Egg binding

Egg binding is a common reproductive problem that causes the bird to retain the egg in the reproductive tract, unable to expel it naturally.


A serious condition when the egg becomes “stuck” near the cloaca (vent/anus) or inside the reproductive tract of a female bird. Egg binding is common in female pet birds, especially those who may have low calcium levels or are continuous egg layers. Low temperatures can sometimes cause egg binding. Further risks from egg binding include infection and internal tissue damage especially if the egg breaks; if left untreated may cause death.

Females will usually show late term symptoms of end binding. If you suspect egg binding may be the cause always consult your local Avian Vet for advice.

Symptoms include

  • Fluffed up on the bottom of the cage;

  • Blood or excessive straining;

  • Excessively wet or unable to pass droppings;

  • Prolapse or bleeding from the cloaca (vent/anus); and

  • Abnormal bulging around the cloaca.

If you suspect a female may be egg bound you can try the following methods, especially if the female is a chronic egg-layer or has a history of egg binding.


Place the female inside a hospital cage on a damp towel. Ensure the hospital cage is preheated before placing the bird inside. The stream produced may help the egg pass. If you don’t have a hospital cage, you can quickly construct one yourself using a similar method to the hospital cage.

You will need:

  • Medium sized box – large enough to have cold and warm sections;

  • Heat Mat or Lamp – Place the heat mat under half of the box. Heat lamps can be clamped or hung over one side of the box. Maintain a temperature of 28-32 degrees Celsius and 60% humidity. Use common sense, high temperatures or faulty equipment may cause a fire;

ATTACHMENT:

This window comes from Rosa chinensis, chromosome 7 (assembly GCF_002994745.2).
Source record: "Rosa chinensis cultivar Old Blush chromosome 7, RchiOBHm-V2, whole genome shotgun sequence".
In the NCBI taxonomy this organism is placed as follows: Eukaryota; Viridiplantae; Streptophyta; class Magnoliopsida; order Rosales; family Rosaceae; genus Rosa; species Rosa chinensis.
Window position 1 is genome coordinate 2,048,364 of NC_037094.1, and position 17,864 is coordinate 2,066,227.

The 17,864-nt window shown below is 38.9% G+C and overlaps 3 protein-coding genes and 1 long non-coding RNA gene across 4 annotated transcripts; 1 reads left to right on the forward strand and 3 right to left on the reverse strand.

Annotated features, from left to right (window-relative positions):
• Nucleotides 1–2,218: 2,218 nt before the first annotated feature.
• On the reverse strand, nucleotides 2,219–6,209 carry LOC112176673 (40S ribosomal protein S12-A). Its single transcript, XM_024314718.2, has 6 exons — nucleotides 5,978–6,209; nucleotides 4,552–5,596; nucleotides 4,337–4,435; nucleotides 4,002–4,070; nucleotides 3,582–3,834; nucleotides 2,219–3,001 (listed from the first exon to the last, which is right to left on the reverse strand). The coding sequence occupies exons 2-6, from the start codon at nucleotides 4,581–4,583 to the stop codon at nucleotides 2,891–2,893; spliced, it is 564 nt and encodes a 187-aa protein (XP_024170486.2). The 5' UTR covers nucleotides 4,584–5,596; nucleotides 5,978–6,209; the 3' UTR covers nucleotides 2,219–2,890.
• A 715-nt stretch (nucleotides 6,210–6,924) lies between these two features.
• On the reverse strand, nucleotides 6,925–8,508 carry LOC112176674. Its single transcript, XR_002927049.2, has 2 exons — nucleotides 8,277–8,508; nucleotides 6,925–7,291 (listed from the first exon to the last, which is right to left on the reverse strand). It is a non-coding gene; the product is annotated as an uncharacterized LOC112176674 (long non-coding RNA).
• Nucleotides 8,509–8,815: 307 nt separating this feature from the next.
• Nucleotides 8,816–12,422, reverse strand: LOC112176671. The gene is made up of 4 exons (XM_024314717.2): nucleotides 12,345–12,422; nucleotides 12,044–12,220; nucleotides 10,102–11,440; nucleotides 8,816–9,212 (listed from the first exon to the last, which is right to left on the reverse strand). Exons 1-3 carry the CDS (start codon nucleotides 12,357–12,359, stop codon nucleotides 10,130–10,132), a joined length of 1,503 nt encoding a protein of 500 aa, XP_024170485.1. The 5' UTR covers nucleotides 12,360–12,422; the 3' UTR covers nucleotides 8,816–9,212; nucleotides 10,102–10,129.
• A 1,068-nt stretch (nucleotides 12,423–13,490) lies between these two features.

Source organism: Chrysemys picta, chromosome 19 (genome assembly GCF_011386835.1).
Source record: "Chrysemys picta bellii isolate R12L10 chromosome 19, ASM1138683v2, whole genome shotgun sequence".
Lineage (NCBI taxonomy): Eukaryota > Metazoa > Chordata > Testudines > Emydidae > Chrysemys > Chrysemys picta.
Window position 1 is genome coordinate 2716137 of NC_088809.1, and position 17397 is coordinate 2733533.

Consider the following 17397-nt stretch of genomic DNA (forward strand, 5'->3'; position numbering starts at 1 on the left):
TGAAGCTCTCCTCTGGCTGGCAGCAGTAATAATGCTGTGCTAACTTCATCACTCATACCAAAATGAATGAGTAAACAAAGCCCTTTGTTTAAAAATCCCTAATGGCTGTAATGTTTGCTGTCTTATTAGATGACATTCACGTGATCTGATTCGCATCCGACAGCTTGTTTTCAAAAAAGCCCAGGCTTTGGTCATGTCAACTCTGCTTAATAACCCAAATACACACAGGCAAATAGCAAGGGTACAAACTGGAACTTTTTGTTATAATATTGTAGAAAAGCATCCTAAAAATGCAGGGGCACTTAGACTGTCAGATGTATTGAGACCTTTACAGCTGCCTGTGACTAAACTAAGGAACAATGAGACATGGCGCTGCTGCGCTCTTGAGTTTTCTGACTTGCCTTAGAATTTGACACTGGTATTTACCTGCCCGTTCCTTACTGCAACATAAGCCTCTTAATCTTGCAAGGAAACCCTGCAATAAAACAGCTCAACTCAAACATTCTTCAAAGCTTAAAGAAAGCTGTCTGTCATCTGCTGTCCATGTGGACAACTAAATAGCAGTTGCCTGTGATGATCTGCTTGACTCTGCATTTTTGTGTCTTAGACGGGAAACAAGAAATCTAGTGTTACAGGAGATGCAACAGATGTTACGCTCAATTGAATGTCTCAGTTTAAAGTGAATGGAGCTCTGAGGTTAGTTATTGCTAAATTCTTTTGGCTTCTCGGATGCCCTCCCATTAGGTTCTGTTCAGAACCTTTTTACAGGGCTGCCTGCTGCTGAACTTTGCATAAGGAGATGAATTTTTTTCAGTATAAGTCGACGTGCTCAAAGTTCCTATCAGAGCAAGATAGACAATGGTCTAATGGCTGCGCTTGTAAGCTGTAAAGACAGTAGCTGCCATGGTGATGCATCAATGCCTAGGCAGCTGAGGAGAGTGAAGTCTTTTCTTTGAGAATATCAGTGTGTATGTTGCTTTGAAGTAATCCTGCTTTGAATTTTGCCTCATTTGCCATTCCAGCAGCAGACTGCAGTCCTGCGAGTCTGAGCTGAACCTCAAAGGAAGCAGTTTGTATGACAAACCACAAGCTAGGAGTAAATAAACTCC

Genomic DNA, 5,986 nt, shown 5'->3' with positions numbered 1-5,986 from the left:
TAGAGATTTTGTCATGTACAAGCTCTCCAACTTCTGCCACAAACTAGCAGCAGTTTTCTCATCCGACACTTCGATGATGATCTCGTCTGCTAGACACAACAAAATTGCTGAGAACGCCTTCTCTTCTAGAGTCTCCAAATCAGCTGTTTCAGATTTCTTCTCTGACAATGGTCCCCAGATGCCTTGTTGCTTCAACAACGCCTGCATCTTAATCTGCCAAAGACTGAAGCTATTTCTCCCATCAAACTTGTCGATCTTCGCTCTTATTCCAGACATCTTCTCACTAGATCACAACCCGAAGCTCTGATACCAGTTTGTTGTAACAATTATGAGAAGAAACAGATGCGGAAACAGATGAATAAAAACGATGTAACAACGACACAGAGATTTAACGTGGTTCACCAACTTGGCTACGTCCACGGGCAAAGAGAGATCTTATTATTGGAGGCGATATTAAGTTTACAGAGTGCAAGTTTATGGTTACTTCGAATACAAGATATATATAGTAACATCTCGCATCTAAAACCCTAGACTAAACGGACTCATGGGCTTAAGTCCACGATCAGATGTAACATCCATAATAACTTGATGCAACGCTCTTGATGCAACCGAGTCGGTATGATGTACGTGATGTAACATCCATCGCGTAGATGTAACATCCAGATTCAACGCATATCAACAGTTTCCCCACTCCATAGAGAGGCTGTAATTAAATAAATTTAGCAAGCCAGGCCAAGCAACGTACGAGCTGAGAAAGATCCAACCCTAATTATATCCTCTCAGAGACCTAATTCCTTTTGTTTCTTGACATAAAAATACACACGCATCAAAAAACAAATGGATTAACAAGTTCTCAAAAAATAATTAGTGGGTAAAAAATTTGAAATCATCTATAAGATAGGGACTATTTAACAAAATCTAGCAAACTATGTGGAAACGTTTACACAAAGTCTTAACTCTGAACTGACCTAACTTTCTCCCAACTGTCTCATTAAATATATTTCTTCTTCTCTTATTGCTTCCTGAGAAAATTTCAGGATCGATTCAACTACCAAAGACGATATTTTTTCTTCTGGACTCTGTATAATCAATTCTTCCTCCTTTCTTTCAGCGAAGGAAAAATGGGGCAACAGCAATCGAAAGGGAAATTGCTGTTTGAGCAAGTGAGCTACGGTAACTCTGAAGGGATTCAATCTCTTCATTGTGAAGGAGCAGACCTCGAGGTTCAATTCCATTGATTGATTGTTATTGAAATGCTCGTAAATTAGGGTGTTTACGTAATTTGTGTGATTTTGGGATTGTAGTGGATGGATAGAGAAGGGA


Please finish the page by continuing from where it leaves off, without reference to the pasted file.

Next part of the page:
• Towels – Place a slightly dampened towel on the heated side of the box. This should create some humidity or steam;

  • Spark – If possible orally administer a small amount of Vetafarm Spark with a syringe 0.5-1ml at a time. Spark contains carbohydrates and electrolytes to help support birds during times of stress;

  • Monitor - Keep a good eye on her throughout the treatment process. If her condition deteriorates contact your avian vet; and

  • Warm Bath - If you can safely handle the bird without crushing the bound egg, bath the female in luke warm water. Then place the female into a heated hospital cage or warm place to properly dry.

Hypocalcemia (Low Levels of Calcium)

If a female has low calcium levels Hypocalcaemia may cause the uterine muscles to contract not allowing the female to pass the egg, causing egg binding. Birds that suffer from Hypocalcaemia are more prone to bone fractures and seizures. Read more on Hypocalcemia.



A quality diet and year-round access to calcium like Cuttlebone should help prevent egg binding. If a female is a chronic egg layer she may require additional calcium supplements. Your avian vet can advise on the best method of calcium intake. In some cases, injections may be required.

Foods high in Calcium and safe for birds:



Bok Choy


Yoghurt (Small amounts)

Dried Figs

Black-eyed Peas


See the full list of safe & toxic bird foods

*Information offered here is to provide guidance and is not intended to be a substitute for the good advice provided by your own avian vet. When in doubt always consult your own veterinarian.